It is also claimed that The Canary carries links to conspiracy theories but after a quick look around the site, I have failed to find any. However, it would be fair to say that The Canary is rather pro-Corbyn. Perhaps this is what Watson hates the most about the site. But being pro-Corbyn doesn’t mean The Canary is guilty of producing ‘fake news’ stories. Yet, this question of informational fakeness begs the question regarding the conspiracy sites run by Alex Jones. These include Prison Planet and Infowars. What about them? Aren’t they guilty of producing ‘fake news’? Watson and Dugher may find it harder to pursue Jones because he lives in the United States. The Canary is based in Britain.

So what about the fake news produced by official news outlets? The BBC has also produced fake news stories. Take the Battle of Orgreave, the BBC stitched together footage to give viewers the impression that the militarised police were being charged by a violent mob of miners. The reverse was true.

British newspapers routinely make up news stories and some are more guilty of this than others. This infamous front page appeared in The Sunday Sport in 1988.

 

The Daily Express is best known for its front page health scare stories and its slavish devotion to the Cult of Diana. It also supports UKIP and frequently prints hate stories about “loony lefties” and “luvvies”. This June, it published its Top 10 of ‘barmy’ EU decisions. They were either fake or sensible decisions.

One of the most persistent myths served up as a truth is the ‘straight banana’ story produced by Boris Johnson, a man who regards the £200, 000 for each article he writes as “chicken feed”.

Two years ago, The Daily Express published a fake news story that claimed that “half of all British Muslims supported ISIS”. The story was later pulled from its website. In 2011, its sister paper, The Sunday Express claimed that the EU wanted to “merge the UK and France”.  This prompted Roy Greenslade to write in his Guardian column that “nothing could be done” about these stories. Why not? Aren’t these papers equally as guilty of misinforming the public as the supposedly fake news sites?

Like the Daily Express, The Daily Mail is a tireless publisher of hate stories and has spent the best part of its history stirring up hatred of minorities. Last year, it printed a story that claimed Ralph Miliband “hated” Britain. There was no evidence to support this claim and even in the face of criticism from many quarters, it was unrepentant and even went so far as to repeat its spurious claims.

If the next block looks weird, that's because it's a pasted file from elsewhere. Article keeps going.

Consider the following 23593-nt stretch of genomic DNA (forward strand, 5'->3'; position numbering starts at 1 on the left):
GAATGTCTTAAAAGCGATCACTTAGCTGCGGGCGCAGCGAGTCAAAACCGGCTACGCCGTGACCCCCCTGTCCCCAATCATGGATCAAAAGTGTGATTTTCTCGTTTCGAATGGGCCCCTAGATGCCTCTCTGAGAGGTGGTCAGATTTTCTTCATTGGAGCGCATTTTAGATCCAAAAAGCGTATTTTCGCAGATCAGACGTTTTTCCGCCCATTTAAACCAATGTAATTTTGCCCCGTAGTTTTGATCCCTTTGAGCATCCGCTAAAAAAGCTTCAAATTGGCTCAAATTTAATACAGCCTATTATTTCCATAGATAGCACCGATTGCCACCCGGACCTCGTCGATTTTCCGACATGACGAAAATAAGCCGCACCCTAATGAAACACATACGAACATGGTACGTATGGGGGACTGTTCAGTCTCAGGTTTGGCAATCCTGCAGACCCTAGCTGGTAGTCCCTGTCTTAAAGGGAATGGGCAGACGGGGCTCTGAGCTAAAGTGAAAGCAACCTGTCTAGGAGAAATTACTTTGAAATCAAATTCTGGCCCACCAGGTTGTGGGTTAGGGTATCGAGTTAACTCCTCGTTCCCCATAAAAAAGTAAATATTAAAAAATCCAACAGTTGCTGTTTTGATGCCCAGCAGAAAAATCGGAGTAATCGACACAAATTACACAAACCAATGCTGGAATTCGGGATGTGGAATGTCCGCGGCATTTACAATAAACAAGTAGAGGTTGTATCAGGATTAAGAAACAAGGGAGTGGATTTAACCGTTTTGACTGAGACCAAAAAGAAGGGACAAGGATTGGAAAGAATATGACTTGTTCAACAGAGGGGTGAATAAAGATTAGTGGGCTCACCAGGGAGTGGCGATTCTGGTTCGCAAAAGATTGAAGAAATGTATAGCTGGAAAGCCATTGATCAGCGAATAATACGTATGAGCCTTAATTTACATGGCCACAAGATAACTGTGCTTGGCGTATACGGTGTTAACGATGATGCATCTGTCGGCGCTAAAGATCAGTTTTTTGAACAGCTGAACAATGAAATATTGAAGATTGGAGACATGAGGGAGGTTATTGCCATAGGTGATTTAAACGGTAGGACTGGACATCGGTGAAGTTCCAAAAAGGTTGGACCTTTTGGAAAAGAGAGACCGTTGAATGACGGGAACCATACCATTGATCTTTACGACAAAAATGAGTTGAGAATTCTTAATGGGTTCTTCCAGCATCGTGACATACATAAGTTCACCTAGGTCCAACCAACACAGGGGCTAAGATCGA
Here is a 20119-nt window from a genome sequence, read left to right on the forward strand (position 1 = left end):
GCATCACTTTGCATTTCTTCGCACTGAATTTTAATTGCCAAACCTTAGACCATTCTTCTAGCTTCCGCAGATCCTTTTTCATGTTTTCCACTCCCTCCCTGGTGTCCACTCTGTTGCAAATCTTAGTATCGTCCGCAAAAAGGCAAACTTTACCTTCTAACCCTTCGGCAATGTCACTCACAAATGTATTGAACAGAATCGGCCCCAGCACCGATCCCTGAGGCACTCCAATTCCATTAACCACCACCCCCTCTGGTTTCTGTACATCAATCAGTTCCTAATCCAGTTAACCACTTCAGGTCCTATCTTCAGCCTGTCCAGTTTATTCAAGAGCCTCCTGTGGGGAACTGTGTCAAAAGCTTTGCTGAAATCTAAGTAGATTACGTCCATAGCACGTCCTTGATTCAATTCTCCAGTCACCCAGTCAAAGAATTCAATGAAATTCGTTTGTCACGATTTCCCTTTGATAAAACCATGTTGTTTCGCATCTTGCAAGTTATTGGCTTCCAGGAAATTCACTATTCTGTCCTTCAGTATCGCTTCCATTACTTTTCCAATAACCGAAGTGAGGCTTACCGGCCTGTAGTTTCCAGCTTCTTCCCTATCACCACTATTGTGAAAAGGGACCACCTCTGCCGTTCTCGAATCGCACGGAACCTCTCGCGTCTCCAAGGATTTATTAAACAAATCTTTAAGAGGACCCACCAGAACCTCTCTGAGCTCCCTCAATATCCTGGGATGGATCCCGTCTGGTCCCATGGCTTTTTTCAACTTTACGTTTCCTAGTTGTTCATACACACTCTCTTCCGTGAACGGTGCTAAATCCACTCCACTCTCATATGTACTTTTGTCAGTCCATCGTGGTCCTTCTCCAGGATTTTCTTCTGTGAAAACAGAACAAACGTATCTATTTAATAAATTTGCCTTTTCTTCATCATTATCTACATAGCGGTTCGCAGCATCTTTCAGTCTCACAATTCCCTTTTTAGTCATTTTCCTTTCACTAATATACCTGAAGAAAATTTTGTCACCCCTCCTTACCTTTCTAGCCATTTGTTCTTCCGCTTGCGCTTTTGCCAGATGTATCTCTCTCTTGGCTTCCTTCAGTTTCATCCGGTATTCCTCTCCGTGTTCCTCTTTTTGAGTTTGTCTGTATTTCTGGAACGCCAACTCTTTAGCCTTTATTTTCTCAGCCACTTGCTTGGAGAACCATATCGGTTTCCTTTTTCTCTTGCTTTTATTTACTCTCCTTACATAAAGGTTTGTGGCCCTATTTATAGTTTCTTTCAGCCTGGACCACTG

It would also appear that some people are unable to tell the difference between satire and fake news.  The Daily Mash, Newsthump, The Onion, Waterford Whispers and other sites produce satirical stories that resemble news stories. There is a point to this:  to satirize the so-called ‘free press’ one needs to adopt its motifs and ridicule them. Will Watson and Dugher pursue them too?

Media Studies is often derided by its critics as an “easy subject” that permits students to “ponce about with video cameras”. The real reason its detractors in the press and the political world hate the subject so much is because it provides students with the tools to analyse and critique the media. The last thing these two groups of powerful people wants is a media savvy public that calls out bullshit when they see it.

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Filed under Free Press Myth, Journalism, Media, propaganda, Society & culture

The Fraudulent Anti-Elitism Of The Right

Nigel Farage and UKIP have, for the past 10 years or more, cast themselves as anti-elite and anti-establishment. The mass media, for the most part, has accepted this without question and have even referred to UKIP and the politics they represent as “anti-politics”. This is a curious formulation that has been coined by the mass media to describe a form of political expression that supposedly opposes mainstream politics. Yet it overlooks the fact that politics is more than stuffed shirts speaking in soundbites and platitudes in the Daily Politics studio. It takes place in everyday life and can be encapsulated in the maxim “The personal is political”.